Mandatory Credit: Steve Mitchell-USA TODAY Sports

Selig: Nationals Park 'Prime Candidate' to Host All Star Game

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Ever since Nationals Park opened in 2008, the stadium has had its fair share of special moments. From young phenoms, to presidents, to Paul McCartney and Washington’s first playoff game in decades, the Park’s first six years on South Capital Street have been nothing short of spectacular.

While a lot has happened at the ballpark during its short history, the venue has yet to host the two events that every team dreams of: the All Star Game and the World Series. While neither will come easy, commissioner Bud Selig seems to believe that both will come to the nation’s capital in the near future.

“They’re making a very determined pitch,” Selig told the Washington Post’s James Wagner at Hall of Famer Hank Aaron‘s 80th birthday party on Friday. “We never announce these things until it’s appropriate.”

The earliest the Nationals could host the event would be 2017, as the Twins and Reds will host the game in 2014 and 2015 respectively, and an American League team would likely host it in 2016. The Nationals were hoping to host the game in 2015 and it is widely believed that the lack of development around Nationals park was a big reason for why the team lost that bid to the Reds.

“I think it’s a possibility that it’s affecting it,” principal owner Mark Lerner told the Washington Post last February.  “It’s not a pretty sight when you walk out the door and see holes in the ground and the thing they have next door – The Bullpen, or whatever they call it. I think it’s unfortunate. I think baseball wants to see it at least start, some things starting to happen, a few of the buildings get done. But we’re going to get [an All-Star Game] at some point. I don’t know how much of a factor it is in their decision making, but I’ve got to believe that it is. It may not be one on the list, but it could be three or four on the list. ‘Let’s see what happens around the park over the next few years.’ But I think things are going to start moving.”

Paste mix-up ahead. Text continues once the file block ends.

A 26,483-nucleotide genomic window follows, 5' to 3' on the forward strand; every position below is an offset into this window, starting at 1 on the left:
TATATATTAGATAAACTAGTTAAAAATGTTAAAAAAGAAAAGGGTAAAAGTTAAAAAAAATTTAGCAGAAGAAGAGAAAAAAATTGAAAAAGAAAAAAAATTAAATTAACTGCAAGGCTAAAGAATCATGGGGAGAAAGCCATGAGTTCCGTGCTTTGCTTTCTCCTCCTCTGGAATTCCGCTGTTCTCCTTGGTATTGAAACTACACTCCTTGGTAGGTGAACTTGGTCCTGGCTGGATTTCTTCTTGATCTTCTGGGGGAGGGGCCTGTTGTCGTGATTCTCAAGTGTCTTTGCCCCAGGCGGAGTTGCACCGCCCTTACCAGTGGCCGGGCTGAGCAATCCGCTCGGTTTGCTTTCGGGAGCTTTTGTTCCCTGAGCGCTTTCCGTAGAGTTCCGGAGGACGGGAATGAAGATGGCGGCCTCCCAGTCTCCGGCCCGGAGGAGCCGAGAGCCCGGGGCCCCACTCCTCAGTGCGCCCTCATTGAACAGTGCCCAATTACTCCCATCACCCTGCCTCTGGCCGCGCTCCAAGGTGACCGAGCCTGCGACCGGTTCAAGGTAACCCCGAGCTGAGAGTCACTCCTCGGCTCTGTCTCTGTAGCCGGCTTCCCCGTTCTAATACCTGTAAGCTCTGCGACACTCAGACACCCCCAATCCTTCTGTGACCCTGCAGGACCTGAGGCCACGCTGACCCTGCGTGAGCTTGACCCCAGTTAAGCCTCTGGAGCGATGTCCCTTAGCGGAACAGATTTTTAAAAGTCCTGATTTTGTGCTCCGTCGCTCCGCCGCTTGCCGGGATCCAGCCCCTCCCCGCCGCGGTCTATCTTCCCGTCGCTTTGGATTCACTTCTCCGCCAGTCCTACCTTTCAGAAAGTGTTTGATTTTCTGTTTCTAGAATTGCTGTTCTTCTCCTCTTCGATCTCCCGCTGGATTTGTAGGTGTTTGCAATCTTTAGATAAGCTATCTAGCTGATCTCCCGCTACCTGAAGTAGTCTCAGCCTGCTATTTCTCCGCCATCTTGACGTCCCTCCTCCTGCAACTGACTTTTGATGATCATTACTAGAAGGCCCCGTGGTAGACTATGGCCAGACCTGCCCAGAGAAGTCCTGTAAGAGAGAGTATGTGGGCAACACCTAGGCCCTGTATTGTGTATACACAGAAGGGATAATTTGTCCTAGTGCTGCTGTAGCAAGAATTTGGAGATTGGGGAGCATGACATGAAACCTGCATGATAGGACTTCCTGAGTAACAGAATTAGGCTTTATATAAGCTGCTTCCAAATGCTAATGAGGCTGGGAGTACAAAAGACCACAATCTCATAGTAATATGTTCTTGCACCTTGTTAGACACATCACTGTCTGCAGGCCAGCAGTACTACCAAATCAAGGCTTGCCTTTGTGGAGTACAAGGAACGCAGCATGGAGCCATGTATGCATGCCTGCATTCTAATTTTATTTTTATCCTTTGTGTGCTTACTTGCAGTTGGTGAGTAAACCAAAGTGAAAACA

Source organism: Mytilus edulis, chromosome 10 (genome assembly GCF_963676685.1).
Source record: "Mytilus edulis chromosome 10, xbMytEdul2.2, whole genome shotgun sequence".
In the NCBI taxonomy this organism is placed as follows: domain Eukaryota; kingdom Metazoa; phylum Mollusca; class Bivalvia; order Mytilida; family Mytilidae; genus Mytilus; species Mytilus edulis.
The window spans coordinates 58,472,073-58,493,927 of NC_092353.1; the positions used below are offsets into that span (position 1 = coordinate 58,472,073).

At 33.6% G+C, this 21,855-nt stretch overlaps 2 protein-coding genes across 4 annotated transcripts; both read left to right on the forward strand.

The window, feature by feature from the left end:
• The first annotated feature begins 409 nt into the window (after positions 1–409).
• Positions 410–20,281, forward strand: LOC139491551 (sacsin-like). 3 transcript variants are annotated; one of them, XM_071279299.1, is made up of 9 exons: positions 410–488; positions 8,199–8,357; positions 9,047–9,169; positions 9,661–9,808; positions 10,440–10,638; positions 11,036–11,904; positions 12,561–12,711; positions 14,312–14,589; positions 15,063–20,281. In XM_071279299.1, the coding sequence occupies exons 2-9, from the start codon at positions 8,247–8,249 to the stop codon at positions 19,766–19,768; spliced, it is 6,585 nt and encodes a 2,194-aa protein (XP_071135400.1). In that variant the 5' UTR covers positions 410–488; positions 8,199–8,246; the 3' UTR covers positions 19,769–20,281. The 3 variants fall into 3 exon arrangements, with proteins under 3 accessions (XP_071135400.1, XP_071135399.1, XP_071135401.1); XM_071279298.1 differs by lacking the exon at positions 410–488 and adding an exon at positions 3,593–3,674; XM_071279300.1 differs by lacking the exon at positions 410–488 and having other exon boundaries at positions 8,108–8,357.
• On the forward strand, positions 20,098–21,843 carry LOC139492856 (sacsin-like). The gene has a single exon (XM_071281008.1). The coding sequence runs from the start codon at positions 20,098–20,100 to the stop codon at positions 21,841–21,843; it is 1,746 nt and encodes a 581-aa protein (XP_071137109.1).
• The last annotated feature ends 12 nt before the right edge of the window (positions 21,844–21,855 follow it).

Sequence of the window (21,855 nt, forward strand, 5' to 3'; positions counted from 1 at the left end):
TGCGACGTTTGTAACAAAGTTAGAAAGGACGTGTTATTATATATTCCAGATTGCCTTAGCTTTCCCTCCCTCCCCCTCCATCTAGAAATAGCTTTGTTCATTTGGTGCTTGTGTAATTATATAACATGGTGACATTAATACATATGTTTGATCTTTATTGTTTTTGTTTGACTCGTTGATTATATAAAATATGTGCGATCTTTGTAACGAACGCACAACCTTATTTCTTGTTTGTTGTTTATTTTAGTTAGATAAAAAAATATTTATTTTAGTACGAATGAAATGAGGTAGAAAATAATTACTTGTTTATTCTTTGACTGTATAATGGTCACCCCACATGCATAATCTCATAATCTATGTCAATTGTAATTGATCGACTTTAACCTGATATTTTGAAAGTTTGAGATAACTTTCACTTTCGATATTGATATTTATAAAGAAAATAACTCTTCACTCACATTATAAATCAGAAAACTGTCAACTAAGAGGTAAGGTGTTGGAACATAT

When Wagner asked whether or not the ballpark’s surroundings will impact the decision, Selig deflected: “I don’t want to comment on that. But they’re a prime candidate. Let me say that, as much as I can.”

As Wagner notes, the team would face stiff competition for the 2017 summer classic, as San Diego, Miami and Philadelphia have yet to host the game in their new ballparks, and the Dodgers haven’t held it in 34 years.

While the Nationals will have to wait at least a few years to host their first All Star Game, Selig believes that the team could see its first World Series much sooner than that. After all, the commissioner played an instrumental role in bringing the ball club from Montreal to Washington in 2005, and he’s seen them rise from being perennial losers to World Series favorites.

“I’m proud of them,” Selig said. “I’m proud of the Lerners. I’m proud of what they’ve done here. They’ve built a marvelous franchise. In fact, I don’t want to put a jinx on them because a lot of people are picking them to win this year. I am. I picked them and like my decision better today than I did six years ago.”

Needless to say, the Nationals have come a long way in the six years since they left the old RFK stadium and moved into their new home. The Nationals will go into 2014 with extremely high expectations, and there’s no reason to believe they won’t be playing deep into October. That being said, there’s still a long way to go until October, and the All Star Game may very well go to another team in 2017.

While uncertainties remain, the future looks pretty darn good for the Nationals, their fans, their stadium and their city. We can only hope that that promising future starts with a World Series trophy in 2014.

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Tags: All-star Game Bud Selig Washington Nationals

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